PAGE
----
The Flâneuse: Seeing and Remembering the Shock of Modernity

  • Jane Elizabeth Fisher


When Walter Benjamin elucidates Baudelaire’s flâneur based on his sonnet “À Une Passante,” Benjamin focuses on the shock the man in the crowd feels as he views the passing woman dressed in mourning. That jolt is the shock of modernity, the perceptual impact of immediate life making the flâneur both a hero and a convalescent, exhilarated and exhausted by the changes overwhelming him.1 In “The Painter of Modern Life,” Baudelaire had earlier framed his flâneur as “a convalescent” who has

only recently come back from the shades of death and breathes in with delight all the spores and odours [sic] of life; as he has been on the point of forgetting everything, he remembers and passionately wants to remember everything … Curiosity had become a compelling irresistible passion.2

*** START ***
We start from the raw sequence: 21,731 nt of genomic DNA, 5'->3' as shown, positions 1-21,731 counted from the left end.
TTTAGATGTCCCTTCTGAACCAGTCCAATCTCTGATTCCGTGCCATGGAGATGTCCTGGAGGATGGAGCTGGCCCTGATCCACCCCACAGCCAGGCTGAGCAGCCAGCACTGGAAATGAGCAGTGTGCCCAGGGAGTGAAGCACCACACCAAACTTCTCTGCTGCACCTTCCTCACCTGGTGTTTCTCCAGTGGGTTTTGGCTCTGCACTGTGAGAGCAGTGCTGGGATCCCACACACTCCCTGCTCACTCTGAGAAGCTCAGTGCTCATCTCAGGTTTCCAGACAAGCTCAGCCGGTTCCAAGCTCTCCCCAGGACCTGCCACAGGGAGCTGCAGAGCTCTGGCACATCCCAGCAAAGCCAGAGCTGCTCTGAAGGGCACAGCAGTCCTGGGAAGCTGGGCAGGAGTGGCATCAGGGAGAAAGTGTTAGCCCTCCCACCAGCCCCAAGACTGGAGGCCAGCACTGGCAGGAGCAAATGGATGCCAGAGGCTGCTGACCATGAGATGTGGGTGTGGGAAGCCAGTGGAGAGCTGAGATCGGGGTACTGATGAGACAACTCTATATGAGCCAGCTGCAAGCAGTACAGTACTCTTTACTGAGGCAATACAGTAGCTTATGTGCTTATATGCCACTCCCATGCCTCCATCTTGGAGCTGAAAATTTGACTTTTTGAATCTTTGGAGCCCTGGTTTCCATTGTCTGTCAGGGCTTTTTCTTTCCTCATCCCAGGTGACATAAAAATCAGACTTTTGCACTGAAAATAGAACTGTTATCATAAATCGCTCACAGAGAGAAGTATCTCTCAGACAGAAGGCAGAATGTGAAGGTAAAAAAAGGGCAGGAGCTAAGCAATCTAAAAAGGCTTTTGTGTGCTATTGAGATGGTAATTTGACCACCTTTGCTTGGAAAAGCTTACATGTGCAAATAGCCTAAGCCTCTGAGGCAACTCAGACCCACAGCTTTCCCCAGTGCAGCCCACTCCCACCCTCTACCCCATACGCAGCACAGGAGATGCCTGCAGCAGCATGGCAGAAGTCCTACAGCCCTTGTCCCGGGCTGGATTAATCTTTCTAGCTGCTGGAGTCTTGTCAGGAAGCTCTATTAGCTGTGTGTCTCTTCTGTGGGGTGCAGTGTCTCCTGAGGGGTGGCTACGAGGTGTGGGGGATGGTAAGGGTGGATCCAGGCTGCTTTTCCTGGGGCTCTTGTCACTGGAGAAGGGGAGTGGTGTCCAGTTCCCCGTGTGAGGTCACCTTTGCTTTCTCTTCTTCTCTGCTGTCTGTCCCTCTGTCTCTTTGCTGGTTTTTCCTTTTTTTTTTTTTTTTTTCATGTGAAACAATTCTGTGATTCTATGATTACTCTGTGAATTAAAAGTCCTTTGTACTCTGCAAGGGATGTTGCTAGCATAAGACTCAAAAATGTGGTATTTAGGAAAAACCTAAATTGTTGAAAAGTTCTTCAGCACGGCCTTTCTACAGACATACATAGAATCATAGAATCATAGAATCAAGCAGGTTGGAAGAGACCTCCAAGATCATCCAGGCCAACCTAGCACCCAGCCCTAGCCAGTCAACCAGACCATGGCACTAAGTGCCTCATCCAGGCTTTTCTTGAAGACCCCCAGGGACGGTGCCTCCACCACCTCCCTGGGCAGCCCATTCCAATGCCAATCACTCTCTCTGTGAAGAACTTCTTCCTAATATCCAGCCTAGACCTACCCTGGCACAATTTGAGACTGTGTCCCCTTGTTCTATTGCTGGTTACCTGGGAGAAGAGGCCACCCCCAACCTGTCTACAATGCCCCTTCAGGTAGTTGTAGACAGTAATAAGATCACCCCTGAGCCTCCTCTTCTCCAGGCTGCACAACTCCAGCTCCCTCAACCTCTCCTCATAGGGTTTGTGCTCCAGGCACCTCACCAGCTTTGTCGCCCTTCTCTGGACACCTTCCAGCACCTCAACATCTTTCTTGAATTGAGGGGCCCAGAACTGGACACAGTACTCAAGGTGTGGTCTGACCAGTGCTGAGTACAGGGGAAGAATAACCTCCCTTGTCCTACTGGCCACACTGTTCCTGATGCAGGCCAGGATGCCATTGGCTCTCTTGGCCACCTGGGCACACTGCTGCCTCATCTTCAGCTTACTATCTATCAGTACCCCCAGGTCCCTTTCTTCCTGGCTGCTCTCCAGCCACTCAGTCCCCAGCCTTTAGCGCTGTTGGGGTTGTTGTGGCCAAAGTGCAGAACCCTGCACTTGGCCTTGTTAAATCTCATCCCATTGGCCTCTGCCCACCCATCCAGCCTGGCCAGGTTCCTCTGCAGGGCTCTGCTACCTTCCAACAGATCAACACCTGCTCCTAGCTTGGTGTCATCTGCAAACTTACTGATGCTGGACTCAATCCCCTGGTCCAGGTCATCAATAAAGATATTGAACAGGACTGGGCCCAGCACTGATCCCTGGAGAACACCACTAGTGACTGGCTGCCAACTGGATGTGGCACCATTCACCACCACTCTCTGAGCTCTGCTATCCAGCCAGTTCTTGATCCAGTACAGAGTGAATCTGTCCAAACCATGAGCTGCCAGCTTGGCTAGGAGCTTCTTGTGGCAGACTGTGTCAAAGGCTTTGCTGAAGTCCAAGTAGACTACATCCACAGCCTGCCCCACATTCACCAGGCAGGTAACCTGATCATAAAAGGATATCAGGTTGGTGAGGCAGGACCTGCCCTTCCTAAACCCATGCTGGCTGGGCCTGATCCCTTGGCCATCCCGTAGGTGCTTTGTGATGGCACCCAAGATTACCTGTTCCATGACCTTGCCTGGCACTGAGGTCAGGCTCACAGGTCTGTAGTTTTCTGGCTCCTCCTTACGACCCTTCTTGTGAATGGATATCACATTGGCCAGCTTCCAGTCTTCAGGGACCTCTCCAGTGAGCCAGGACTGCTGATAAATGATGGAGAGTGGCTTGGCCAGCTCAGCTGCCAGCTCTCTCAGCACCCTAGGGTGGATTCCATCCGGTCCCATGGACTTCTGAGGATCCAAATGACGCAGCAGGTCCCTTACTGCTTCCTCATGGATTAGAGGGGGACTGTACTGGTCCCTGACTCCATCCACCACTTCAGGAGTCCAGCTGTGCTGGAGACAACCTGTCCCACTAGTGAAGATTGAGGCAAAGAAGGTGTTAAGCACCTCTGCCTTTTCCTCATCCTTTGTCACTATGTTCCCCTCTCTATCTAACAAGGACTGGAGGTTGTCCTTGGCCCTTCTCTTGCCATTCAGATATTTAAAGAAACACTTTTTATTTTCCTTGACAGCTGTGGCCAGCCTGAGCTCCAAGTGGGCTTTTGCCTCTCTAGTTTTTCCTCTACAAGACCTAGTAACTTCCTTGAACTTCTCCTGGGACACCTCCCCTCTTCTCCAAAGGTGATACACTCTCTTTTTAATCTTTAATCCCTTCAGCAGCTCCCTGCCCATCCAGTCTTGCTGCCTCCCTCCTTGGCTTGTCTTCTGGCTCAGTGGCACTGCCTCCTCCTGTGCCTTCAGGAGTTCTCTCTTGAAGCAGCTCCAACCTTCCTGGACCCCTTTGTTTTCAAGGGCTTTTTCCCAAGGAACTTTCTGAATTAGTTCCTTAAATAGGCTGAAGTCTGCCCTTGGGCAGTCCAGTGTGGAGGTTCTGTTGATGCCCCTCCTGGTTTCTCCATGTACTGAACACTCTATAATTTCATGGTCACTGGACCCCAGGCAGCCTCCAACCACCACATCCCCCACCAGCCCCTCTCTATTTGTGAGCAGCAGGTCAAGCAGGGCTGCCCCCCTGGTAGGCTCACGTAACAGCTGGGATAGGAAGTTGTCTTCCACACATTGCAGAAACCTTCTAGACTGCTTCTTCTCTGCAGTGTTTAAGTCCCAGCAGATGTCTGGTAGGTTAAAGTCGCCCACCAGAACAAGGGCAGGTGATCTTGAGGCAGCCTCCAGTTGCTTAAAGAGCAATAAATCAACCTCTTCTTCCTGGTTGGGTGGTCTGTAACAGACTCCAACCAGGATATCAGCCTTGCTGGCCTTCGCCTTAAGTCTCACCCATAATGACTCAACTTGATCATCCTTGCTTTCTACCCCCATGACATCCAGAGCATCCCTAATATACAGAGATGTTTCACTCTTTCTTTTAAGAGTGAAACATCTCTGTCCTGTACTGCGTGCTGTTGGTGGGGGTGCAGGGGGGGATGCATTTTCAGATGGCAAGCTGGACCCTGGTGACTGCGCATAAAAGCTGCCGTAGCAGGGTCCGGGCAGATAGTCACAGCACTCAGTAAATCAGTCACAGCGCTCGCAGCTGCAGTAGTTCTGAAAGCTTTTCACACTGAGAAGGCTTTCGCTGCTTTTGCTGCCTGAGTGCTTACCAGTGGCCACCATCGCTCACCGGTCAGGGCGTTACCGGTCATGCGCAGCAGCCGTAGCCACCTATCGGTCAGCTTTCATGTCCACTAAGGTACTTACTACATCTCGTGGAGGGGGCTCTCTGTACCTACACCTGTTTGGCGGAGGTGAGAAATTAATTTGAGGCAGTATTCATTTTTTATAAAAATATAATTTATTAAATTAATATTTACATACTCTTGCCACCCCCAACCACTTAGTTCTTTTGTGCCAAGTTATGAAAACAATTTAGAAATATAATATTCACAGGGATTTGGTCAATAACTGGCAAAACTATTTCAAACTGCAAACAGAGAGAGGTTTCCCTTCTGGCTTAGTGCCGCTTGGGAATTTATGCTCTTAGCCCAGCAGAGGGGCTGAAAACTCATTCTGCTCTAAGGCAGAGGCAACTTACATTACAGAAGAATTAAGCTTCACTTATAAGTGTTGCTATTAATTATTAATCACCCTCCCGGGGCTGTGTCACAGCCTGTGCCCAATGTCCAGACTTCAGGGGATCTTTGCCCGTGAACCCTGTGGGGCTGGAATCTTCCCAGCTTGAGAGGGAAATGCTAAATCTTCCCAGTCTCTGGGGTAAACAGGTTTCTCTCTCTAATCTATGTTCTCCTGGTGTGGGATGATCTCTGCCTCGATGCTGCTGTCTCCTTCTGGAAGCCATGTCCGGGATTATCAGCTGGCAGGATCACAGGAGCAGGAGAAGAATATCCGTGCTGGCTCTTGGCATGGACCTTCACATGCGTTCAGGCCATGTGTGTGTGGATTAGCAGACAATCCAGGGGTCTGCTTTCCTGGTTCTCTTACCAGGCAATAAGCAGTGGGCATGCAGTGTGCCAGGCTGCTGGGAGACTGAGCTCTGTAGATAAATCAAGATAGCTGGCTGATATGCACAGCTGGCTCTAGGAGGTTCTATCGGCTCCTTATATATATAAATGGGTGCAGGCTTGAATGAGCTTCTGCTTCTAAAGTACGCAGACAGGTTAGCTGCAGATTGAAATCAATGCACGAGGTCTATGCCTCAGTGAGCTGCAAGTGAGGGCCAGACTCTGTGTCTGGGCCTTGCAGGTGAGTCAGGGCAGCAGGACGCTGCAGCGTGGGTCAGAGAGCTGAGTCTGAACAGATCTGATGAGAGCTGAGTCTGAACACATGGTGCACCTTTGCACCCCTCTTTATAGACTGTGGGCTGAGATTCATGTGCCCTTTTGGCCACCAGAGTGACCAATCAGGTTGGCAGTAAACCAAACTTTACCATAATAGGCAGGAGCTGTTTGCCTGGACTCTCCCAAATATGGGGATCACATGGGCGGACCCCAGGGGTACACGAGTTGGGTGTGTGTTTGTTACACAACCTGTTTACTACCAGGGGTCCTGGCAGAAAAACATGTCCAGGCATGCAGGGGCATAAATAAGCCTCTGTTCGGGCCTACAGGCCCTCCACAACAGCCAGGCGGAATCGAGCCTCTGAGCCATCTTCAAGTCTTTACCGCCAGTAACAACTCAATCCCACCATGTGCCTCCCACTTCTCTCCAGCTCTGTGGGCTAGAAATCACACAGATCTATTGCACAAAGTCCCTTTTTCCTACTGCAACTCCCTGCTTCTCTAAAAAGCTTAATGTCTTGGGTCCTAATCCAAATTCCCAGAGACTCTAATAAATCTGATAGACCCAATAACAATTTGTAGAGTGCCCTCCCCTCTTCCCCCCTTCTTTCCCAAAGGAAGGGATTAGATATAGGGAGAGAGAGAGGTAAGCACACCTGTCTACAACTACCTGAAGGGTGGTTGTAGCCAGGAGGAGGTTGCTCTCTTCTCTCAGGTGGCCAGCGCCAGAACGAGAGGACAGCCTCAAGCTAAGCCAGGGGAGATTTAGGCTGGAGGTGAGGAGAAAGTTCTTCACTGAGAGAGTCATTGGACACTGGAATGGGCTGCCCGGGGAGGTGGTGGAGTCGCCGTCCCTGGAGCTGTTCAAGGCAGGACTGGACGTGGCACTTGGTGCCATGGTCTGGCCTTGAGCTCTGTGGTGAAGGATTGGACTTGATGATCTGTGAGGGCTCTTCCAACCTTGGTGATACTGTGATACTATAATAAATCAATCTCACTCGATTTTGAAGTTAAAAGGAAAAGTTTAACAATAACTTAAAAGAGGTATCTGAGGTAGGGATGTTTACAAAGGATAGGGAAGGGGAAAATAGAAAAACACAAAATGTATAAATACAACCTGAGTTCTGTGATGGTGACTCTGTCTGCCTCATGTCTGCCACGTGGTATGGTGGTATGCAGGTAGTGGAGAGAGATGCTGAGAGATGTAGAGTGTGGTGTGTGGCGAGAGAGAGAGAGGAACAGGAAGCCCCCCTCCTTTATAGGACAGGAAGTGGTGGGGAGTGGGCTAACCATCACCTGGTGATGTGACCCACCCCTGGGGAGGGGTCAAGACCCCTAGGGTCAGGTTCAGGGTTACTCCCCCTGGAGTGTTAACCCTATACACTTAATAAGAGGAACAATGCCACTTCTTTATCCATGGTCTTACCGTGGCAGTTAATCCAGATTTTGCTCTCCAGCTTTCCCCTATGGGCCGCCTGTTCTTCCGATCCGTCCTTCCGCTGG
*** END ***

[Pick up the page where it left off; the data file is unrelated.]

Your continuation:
Benjamin’s flâneur as a curious convalescent/hero defined by passion, perception, innovation, and urban relationships provides an excellent starting point for this study, with the proviso we transpose the gender identities of the flâneur’s encounter with the passante. In our readings, the viewer is most often a female figure fitted in (figurative) mourning; by experiencing the shocks of modernity, she becomes a hero(ine), if not permanently a convalescent. Instead, she demonstrates dynamism, an ability to move and adapt in response to the changing world around her. She turns, progresses, and perceives as well as being viewed in turn.3


Gender Role Influenza Pandemic Female Character Heterosexual Marriage Excellent Starting Point 
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© Jane Elizabeth Fisher 2012

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  • Jane Elizabeth Fisher

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